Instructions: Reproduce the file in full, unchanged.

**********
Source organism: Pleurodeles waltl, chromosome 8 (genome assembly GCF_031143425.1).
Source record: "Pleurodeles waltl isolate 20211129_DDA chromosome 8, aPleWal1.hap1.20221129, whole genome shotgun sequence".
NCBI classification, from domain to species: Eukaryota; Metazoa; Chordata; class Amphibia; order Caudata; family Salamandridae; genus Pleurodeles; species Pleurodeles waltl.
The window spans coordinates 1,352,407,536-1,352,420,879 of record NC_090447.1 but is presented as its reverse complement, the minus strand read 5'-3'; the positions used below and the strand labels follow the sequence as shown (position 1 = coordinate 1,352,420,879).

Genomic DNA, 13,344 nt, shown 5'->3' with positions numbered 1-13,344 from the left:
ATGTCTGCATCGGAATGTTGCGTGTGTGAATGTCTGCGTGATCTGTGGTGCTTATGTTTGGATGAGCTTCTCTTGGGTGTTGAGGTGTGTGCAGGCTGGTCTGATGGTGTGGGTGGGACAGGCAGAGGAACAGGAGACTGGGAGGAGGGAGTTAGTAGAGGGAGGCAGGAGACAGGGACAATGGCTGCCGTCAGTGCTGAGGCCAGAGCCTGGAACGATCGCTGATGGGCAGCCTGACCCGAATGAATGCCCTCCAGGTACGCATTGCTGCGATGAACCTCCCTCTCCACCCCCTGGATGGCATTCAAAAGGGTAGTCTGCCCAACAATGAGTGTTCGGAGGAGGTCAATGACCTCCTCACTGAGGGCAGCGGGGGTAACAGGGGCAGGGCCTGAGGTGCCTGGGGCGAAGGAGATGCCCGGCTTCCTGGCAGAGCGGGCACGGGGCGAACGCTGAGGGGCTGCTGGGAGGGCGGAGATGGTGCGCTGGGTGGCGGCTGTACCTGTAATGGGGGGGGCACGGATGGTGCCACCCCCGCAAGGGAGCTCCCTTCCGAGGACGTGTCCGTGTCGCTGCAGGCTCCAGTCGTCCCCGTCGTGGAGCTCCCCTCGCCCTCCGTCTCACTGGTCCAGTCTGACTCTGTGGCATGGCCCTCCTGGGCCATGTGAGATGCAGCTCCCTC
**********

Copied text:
Source organism: Pleurodeles waltl, chromosome 8 (genome assembly GCF_031143425.1).
Source record: "Pleurodeles waltl isolate 20211129_DDA chromosome 8, aPleWal1.hap1.20221129, whole genome shotgun sequence".
NCBI classification, from domain to species: Eukaryota; Metazoa; Chordata; class Amphibia; order Caudata; family Salamandridae; genus Pleurodeles; species Pleurodeles waltl.
The window spans coordinates 1,352,407,536-1,352,420,879 of record NC_090447.1 but is presented as its reverse complement, the minus strand read 5'-3'; the positions used below and the strand labels follow the sequence as shown (position 1 = coordinate 1,352,420,879).

Genomic DNA, 13,344 nt, shown 5'->3' with positions numbered 1-13,344 from the left:
ATGTCTGCATCGGAATGTTGCGTGTGTGAATGTCTGCGTGATCTGTGGTGCTTATGTTTGGATGAGCTTCTCTTGGGTGTTGAGGTGTGTGCAGGCTGGTCTGATGGTGTGGGTGGGACAGGCAGAGGAACAGGAGACTGGGAGGAGGGAGTTAGTAGAGGGAGGCAGGAGACAGGGACAATGGCTGCCGTCAGTGCTGAGGCCAGAGCCTGGAACGATCGCTGATGGGCAGCCTGACCCGAATGAATGCCCTCCAGGTACGCATTGCTGCGATGAACCTCCCTCTCCACCCCCTGGATGGCATTCAAAAGGGTAGTCTGCCCAACAATGAGTGTTCGGAGGAGGTCAATGACCTCCTCACTGAGGGCAGCGGGGGTAACAGGGGCAGGGCCTGAGGTGCCTGGGGCGAAGGAGATGCCCGGCTTCCTGGCAGAGCGGGCACGGGGCGAACGCTGAGGGGCTGCTGGGAGGGCGGAGATGGTGCGCTGGGTGGCGGCTGTACCTGTAATGGGGGGGGCACGGATGGTGCCACCCCCGCAAGGGAGCTCCCTTCCGAGGACGTGTCCGTGTCGCTGCAGGCTCCAGTCGTCCCCGTCGTGGAGCTCCCCTCGCCCTCCGTCTCACTGGTCCAGTCTGACTCTGTGGCATGGCCCTCCTGGGCCATGTGAGATGCAGCTCCCTC